Posted on May 16, 2018
Transparency International (TI) Ireland today launches the first National Integrity Index on Local Authorities, which ranks Ireland’s 31 local authorities based on three criteria: Transparency, Accountability and Ethics. The index and report are the result of eight months of research during 2017 and early 2018 into the systems and practices for promoting integrity in Ireland’s 31 city and/or county councils.
‘Local authorities are responsible for public spending worth over €4 billion every year and despite the findings of the Mahon Tribunal and the 2015 RTÉ Investigates exposé on standards in public office, it seems that still too little effort is being made to prevent and address corruption in our local authorities’, said Kelly McCarthy, TI Ireland Advocacy and Research Coordinator.
A Donor Advised Fund that has a particular interest in social policy and advocacy from The Community Foundation for Ireland, provided funding to the Transparency International Index to publish the National Integrity Index.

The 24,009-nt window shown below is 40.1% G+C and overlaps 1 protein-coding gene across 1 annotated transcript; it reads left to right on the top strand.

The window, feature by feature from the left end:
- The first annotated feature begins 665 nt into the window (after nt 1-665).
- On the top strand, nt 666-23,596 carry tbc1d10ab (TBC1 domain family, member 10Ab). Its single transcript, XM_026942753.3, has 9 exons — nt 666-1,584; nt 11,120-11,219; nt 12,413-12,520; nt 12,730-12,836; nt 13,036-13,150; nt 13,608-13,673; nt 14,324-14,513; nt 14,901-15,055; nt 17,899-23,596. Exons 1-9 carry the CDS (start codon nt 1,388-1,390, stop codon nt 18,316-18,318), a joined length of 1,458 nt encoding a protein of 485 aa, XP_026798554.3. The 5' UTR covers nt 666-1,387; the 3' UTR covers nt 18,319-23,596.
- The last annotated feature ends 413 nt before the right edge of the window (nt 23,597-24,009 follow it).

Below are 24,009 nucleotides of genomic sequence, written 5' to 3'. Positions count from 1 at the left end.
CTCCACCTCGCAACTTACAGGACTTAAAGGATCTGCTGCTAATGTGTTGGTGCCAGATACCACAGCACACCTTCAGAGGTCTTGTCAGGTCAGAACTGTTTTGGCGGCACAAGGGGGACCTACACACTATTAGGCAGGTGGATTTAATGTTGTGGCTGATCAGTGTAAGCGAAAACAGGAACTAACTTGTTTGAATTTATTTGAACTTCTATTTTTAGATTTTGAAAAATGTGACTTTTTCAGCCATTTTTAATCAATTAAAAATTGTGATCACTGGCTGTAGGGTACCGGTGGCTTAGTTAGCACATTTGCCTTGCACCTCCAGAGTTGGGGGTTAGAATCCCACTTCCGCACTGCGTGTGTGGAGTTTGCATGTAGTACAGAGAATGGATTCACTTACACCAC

Galway City Council tops the National Integrity Index on Local Authorities for 2018, receiving 21 points out of 30, two more than the councils that came in second place. Galway City Council had the joint-highest score in the Accountability category and the highest score in the Ethics category. Fingal County Council and South Dublin County Council came joint-second in the rankings, with 19 points. Dublin City Council and Monaghan County Council came joint-fourth in the rankings, with 18 points. Dublin City Council and South Dublin County Council had the joint-highest score in the Transparency category, while Monaghan County Council had the joint-highest score in the Accountability category.
In addition to the rankings included in the ‘National Integrity Index – Local Authorities’ report, the study also found that there is a significant relationship between the proportion of women in senior management positions in local authorities and local authorities’ scores. In other words, the local authorities with higher proportions of women in senior management roles tended to have better systems and practices to promote integrity and prevent corruption.
You can download the full report here: https://www.transparency.ie/resources/national-integrity-index